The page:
Sep 22 2022

The Big Apple: Spanish Cider’s New Gourmet Journey

Traditional natural and sparkling Spanish cider is reinventing itself with new categories such as ice cider, cider made with apples from a specific area, and even 0.0% alcohol cider.

If you walk along Gascona Street in Oviedo or up the Cuesta del Cholo in Gijón, it's easy to find someone pouring cider. The practice of pouring cider from a bottle into a glass from a certain height has been part of the Asturias region's gastronomic culture since time immemorial. In this case, it's natural cider made without filtering and intended for consumption in a local area. In fact, there's a myth about this drink, suggesting that it spoiled on its way through the Puerto de Pajares mountain pass on the way to the neighboring region of Castile-León.

However, not all Spanish cider is produced in Asturias, and not all of it is natural. In Spain, national cider production amounted to 949,000 hectoliters between 2015 and 2020, according to data from the European Cider and Fruit Wine Association. A significant part of production is sparkling cider, which is carbonated as a result of its own fermentation. Its bubbly character has made it a classic at celebrations in many Latin American countries, thanks to the traditional ties between the Americas and Spain.

However, the existence of two possibilities, natural cider versus sparkling cider, has expanded in recent years with the appearance of new options: table cider, intended to be enjoyed as if it were a still wine; canned ciders, which can be consumed anywhere and at any time; and prestigious ice ciders, which have become one of the main beverages in haute cuisine restaurants. The cider scene is, therefore, very much alive, and there are plenty of new products that are consumed not only in Spain, but also in many other countries.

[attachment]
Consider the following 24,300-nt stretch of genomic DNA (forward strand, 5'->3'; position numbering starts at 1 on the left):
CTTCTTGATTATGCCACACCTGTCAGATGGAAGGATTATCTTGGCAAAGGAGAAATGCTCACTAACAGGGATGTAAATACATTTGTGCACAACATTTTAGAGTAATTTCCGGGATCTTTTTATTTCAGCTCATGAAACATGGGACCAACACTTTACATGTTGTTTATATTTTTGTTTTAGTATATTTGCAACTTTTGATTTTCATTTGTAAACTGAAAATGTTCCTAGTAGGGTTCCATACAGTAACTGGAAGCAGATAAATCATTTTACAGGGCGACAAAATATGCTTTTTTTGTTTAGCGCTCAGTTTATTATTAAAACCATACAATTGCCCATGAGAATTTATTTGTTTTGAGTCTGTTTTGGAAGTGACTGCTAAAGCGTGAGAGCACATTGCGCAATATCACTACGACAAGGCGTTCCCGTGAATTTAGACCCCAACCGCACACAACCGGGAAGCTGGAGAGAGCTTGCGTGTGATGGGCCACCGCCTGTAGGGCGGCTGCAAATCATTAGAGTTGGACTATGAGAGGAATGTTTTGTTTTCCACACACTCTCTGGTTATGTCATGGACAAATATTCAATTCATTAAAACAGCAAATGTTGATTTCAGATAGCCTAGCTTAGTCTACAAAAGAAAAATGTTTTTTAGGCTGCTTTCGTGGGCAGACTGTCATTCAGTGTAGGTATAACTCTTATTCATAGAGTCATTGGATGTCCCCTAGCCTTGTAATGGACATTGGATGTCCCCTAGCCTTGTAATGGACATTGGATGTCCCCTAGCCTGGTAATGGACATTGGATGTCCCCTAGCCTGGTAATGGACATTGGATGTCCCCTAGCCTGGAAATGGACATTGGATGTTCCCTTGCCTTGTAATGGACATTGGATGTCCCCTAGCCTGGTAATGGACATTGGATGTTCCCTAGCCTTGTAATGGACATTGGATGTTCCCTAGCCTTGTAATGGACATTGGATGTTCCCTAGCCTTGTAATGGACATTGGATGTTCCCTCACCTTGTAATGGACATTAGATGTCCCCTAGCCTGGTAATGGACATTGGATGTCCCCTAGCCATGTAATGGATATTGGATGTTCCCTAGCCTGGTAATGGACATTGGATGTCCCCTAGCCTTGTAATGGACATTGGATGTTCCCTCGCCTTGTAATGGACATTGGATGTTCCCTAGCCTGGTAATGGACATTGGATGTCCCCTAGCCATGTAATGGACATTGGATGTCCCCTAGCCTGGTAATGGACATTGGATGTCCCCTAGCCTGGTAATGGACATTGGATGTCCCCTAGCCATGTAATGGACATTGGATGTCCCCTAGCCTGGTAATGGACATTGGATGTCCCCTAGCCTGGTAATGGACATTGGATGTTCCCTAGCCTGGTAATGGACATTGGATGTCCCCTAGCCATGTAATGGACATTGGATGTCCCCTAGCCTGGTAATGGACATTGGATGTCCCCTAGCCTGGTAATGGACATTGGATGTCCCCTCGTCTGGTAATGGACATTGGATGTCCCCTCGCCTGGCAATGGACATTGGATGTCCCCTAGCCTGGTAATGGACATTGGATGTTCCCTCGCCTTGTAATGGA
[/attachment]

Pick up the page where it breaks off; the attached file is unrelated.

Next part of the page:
A fresh start in a sector that's more than 100 years old

One person that's definitely in the know when it comes to the cider market is María Cardín, Commercial and Marketing Director of El Gaitero Group, founded in 1890. With such a long history in the cider market—sparkling cider, in their case—at the end of the 1990s, they started to look for new products. "We like to do a lot of testing before launching a product," Cardín explains. The result was the creation of the brand Pomarina, which turns 10 years old in 2022. They launched Pomarina Brut, as well as a more complex natural cider with Sidra de Asturias PDO certification 20 years ago. Both are designed to be enjoyed in a white wine glass and to be paired with food. It was a radical shift in a sector that had been stagnant for some time. "There has been more innovation in the cider industry in the last 25 years than in the previous 100," says Cardín.

Since then, Pomarina has won numerous awards, among them the Silver Medal for Brut Cider in the Naturally Sparkling category (more specifically, in the Bottle Fermented subcategory) at the 2021 International Cider Challenge.